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# Unit 12 - Physics 225 Relativity and Math Applications...

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Physics 225 Relativity and Math Applications Spring 2010 Unit 12 Multidimensional Integration N.C.R. Makins University of Illinois at Urbana-Champaign © 2010

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Physics 225 12.2 12.2
Physics 225 12.3 12.3 Unit 12: Multidimensional Integration Exercise 12.1: Recap of curvilinear coordinate systems A coordinate system is simply a way of uniquely labeling points in space . So far, all our work in multidimensional calculus has been restricted to the Cartesian coordinate system, where spacepoints are labeled by the coordinates ( x , y , z ). In your lecture this week, you learned the essential features of curvilinear coordinate systems , which include angles as coordinates. The two systems in common use are spherical ( r , θ , φ ) and cylindrical coordinates ( s , φ , z ). Now what exactly do you need to know about these (or any other) coordinate systems in order to use them? Four things. Let’s recap them from lecture. 1. The transformation equations to/from Cartesian coordinates. Cartesian coordinates are the bedrock on which all other coordinate systems rest. Every coordinate system is defined in terms of Cartesian coordinates. Fortunately, you do not need to memorize these transformation equations … you need to memorize the meaning of ( r , θ , φ ) and ( s , φ , z ), then Draw! A! Sketch! Here are those sketches the drawings that define the spherical and cylindrical coordinate systems: (a) Using only the sketches, write down the transformation equations that get you back and forth from Cartesian to/from spherical and cylindrical. I’ve given you a couple to get you started: SPHERICAL CYLINDRICAL x = r = x 2 + y 2 + z 2 x = s = x 2 + y 2 y = θ = y = φ = z = r cos ! φ = z = z z = z z x y φ θ r SPHERICAL CYLINDRICAL z x y φ s z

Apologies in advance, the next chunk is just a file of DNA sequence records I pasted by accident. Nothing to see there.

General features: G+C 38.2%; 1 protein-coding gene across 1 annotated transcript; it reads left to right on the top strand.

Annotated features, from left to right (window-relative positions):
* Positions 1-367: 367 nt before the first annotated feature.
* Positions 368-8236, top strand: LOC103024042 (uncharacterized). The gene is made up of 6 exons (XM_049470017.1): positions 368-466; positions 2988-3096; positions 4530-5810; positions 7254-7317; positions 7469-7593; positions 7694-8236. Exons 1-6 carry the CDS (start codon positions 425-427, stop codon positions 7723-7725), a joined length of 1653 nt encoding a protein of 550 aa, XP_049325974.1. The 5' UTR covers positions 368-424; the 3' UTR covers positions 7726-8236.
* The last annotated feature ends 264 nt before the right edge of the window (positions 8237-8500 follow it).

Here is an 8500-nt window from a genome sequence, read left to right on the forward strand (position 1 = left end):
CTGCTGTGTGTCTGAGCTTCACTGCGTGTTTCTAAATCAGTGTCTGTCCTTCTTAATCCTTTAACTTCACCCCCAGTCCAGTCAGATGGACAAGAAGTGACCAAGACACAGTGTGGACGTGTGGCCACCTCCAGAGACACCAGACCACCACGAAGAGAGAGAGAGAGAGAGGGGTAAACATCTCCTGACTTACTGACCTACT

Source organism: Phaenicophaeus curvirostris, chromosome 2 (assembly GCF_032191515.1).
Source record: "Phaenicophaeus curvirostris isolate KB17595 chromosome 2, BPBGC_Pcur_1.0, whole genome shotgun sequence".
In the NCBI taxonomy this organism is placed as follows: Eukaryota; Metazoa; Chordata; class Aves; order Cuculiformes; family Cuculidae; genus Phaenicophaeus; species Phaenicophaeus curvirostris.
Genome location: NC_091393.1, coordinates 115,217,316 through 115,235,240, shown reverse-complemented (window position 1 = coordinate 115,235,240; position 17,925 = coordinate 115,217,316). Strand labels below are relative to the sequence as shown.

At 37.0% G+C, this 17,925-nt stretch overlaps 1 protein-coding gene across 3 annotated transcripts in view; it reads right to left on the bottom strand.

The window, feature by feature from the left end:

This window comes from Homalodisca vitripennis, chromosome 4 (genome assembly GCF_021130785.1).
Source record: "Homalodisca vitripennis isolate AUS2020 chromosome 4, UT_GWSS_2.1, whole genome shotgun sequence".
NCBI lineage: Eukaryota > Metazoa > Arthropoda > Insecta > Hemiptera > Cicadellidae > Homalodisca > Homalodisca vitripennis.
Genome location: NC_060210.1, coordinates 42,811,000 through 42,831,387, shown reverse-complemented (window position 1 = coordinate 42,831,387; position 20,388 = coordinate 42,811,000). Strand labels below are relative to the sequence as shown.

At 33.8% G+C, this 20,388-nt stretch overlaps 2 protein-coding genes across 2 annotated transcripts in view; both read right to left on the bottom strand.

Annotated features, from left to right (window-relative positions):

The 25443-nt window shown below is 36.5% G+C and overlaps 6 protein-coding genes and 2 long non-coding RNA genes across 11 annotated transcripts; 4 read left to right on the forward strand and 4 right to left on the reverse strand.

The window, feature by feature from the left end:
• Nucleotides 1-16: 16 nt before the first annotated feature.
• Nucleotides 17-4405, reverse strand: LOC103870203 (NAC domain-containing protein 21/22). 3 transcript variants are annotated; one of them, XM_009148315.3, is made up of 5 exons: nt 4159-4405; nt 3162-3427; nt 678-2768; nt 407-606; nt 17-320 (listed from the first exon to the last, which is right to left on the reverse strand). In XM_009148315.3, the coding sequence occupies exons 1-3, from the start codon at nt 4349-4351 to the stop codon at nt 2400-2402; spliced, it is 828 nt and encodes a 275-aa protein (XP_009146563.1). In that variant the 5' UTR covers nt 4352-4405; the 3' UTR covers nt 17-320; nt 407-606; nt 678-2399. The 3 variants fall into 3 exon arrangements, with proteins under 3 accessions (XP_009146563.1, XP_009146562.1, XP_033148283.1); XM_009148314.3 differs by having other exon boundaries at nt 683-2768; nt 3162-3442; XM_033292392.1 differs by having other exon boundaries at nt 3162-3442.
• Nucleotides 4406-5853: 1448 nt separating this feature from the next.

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Physics 225 12.4 12.4 Before we continue with the essential features of our new coordinate systems, let me highlight in a big box the one feature of curvilinear coordinate systems that makes them fundamentally different — and more complicated — than Cartesian coordinates: The unit vectors ˆ r , ˆ s , ˆ ! , and ˆ ! are position-dependent . Do you remember this point from lecture? It’s important, don’t forget … Now, onward: 2. The position vector ! r The generic vector of position ! r appears in countless physics formulas. It represents the “driving directions” that get you from the origin to any spacepoint ( x , y , z ) , ( r , ! , " ) or ( s , ! , z ) of your coordinate system. In Cartesian, it’s simple: ! r = x ˆ x + y ˆ y + z ˆ z . In words, this means: “Start at the origin, then move a distance x in the ˆ x direction, then a distance y in the ˆ y direction, then a distance z in the ˆ z direction … et voila! You are now at the point ( x , y , z ) .” (b) What is the position vector ! r in spherical and cylindrical coordinates? You only need the sketches to figure it out, but think carefully … and remember what’s in the box above … 3. The line element d !
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Unit 12 - Physics 225 Relativity and Math Applications...

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